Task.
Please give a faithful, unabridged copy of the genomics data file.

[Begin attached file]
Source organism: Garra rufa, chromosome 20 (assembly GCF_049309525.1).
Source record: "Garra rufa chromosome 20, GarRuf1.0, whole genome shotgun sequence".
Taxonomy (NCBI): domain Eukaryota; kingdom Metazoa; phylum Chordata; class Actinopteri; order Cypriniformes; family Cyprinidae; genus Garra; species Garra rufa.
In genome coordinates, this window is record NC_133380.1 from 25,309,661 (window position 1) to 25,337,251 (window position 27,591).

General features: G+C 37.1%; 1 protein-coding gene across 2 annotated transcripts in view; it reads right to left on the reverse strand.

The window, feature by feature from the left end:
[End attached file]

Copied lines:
Source organism: Garra rufa, chromosome 20 (assembly GCF_049309525.1).
Source record: "Garra rufa chromosome 20, GarRuf1.0, whole genome shotgun sequence".
Taxonomy (NCBI): domain Eukaryota; kingdom Metazoa; phylum Chordata; class Actinopteri; order Cypriniformes; family Cyprinidae; genus Garra; species Garra rufa.
In genome coordinates, this window is record NC_133380.1 from 25,309,661 (window position 1) to 25,337,251 (window position 27,591).

General features: G+C 37.1%; 1 protein-coding gene across 2 annotated transcripts in view; it reads right to left on the reverse strand.

The window, feature by feature from the left end: